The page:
A Bailout Supreme
Adding Up the Government’s Total Bailout Tab-NYT
The Government as Investor
Spent: $1.6 trillion
Includes direct investments in financial institutions, purchases of high-grade corporate debt and purchases of mortgage-backed securities issued by Fannie Mae, Freddie Mac and Ginnie Mae.
The Government as Insurer
Spent: $330 billion
Includes insuring debt issued by financial institutions and guaranteeing poorly performing assets owned by banks and Fannie Mae and Freddie Mac.
The Government as Lender
Spent: $528 billion
A significant expansion of the government’s traditional overnight lending to banks, including extending terms to as many as 90 days and allowing borrowing by other financial institutions.
|Money market funds The Treasury originally guaranteed these accounts up to $50 billion, but the program has been extended by the Fed, which has in a few cases had to step in to buy illiquid assets of some funds to help them meet obligations. The Treasury has received $814 million in fees from participating mutual funds. Some 1,900 funds are participating.||Committed: $3 trillionSpent: $4 billion|
|Commercial paper The Federal Reserve has become the buyer of last resort in the $1.6 trillion commercial paper market.||$1.6 trillion$178 billion|
|Federal Home Loan Bank securities The Treasury and the Federal Reserve have begun buying debt and mortgage-backed securities from Fannie Mae, Freddie Mac and Ginnie Mae.||$1.5 trillion$641 billion|
|Term Asset-Backed Securities Loan Facility (TALF) This program, launched on March 3, will provide loans and accept securities backed by consumer and small-business loans as collateral. Note: $100 billion of the total amount committed comes from the Troubled Asset Relief Program.||$900 billion$5 billion|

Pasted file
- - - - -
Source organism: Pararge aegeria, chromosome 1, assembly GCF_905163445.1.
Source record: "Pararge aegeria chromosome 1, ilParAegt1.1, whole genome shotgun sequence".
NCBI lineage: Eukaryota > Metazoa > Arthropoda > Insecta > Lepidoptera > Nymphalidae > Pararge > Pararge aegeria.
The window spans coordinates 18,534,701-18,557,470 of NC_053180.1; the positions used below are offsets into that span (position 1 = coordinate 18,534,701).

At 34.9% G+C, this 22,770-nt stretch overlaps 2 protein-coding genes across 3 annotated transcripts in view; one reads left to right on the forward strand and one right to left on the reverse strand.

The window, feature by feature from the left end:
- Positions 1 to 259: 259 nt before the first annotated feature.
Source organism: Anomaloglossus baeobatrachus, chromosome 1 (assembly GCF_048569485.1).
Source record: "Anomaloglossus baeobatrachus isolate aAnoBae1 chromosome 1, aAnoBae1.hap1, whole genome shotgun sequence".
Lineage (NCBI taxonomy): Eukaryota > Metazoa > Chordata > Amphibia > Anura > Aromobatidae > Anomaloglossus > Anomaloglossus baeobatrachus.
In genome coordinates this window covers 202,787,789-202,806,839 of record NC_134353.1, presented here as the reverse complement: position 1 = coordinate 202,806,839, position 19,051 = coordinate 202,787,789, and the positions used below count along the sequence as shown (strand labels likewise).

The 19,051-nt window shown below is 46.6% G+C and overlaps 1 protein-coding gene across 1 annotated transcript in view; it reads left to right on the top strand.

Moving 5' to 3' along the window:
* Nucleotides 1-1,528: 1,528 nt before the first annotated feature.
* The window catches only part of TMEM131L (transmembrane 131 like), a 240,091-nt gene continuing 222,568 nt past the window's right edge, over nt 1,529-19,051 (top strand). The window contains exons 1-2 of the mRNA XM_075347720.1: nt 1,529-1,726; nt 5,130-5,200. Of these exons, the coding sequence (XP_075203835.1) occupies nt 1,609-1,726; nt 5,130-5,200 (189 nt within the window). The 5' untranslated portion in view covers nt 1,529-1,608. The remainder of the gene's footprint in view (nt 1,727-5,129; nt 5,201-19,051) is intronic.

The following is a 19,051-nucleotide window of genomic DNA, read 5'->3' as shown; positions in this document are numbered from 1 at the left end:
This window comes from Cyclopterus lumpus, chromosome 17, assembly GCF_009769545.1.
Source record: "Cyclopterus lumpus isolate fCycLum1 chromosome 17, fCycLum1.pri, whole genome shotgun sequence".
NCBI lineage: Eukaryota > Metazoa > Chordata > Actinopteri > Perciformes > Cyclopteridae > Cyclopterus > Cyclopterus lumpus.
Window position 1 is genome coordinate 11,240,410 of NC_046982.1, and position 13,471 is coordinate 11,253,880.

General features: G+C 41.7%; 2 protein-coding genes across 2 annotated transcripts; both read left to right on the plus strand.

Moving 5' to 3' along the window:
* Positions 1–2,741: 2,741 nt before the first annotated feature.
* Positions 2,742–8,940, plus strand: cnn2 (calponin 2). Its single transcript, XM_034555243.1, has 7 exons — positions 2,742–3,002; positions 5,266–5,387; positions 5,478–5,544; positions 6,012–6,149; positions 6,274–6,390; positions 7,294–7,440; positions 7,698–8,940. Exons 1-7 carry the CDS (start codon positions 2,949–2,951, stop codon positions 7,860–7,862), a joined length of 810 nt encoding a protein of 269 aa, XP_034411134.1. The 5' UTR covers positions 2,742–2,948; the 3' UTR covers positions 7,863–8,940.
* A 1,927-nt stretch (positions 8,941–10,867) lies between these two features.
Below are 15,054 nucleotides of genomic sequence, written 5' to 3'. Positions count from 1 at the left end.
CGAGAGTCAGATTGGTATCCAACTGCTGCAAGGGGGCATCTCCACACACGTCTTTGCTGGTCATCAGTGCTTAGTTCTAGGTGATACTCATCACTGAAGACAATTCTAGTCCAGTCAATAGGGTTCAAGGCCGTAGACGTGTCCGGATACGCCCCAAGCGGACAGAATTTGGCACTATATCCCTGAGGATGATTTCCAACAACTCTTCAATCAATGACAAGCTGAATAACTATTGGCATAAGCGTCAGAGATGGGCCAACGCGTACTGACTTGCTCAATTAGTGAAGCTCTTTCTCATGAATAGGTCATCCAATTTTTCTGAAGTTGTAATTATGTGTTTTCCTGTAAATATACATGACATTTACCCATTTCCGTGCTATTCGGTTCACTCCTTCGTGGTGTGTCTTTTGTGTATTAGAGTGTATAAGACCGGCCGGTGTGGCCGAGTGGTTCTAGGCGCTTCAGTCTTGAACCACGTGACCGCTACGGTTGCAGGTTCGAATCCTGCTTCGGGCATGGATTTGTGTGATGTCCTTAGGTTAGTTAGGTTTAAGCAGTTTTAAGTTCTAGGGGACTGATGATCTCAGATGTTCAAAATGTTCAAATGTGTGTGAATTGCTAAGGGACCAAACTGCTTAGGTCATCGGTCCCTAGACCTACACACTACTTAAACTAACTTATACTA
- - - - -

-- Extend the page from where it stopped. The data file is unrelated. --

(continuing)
|Public-private investment fund The Treasury announced details of this program on March 23. The government will seek private investors and use a combination of private and public money to buy nonperforming assets from banks. Note: $100 billion of the total amount committed comes from the Troubled Asset Relief Program.||up to $900 billion$0 billion|
|Troubled Asset Relief Program (TARP) | See TARP recipients » In return for bailout cash, the Treasury now owns stock in hundreds of banks, General Motors, Chrysler and the insurer A.I.G. The largest recipients are A.I.G. ($70 billion), Bank of America ($45 billion) and Citigroup ($45 billion cash and $5 billion in support of a loan guarantee). The investments are in the form of preferred stock that pays quarterly dividends, which to date total $2.5 billion.||$700 billion$645 billion|
|Fannie Mae/Freddie Mac The companies were put into conservatorship and the Treasury initally pledged up to $200 billion to cover their losses. Freddie Mac has now received almost $45 billion and Fannie Mae $15 billion.||$400 billion$60 billion|
|A.I.G. The Federal Reserve has provided seed money to create investment vehicles to buy, hold and possibly dispose of bad securities held or insured by A.I.G.||$53 billion$42 billion|
|Bear Stearns The Federal Reserve bought distressed assets from Bear Stearns to facilitate its sale to JPMorgan Chase.||$29 billion$29 billion|
|Reserve U.S. Government Fund Despite the name, this was a private fund, not part of the government. It was the first big money market fund to experience liquidity problems, and the Treasury eventually bought some high-quality assets to help the fund unwind.||$4 billion$2 billio|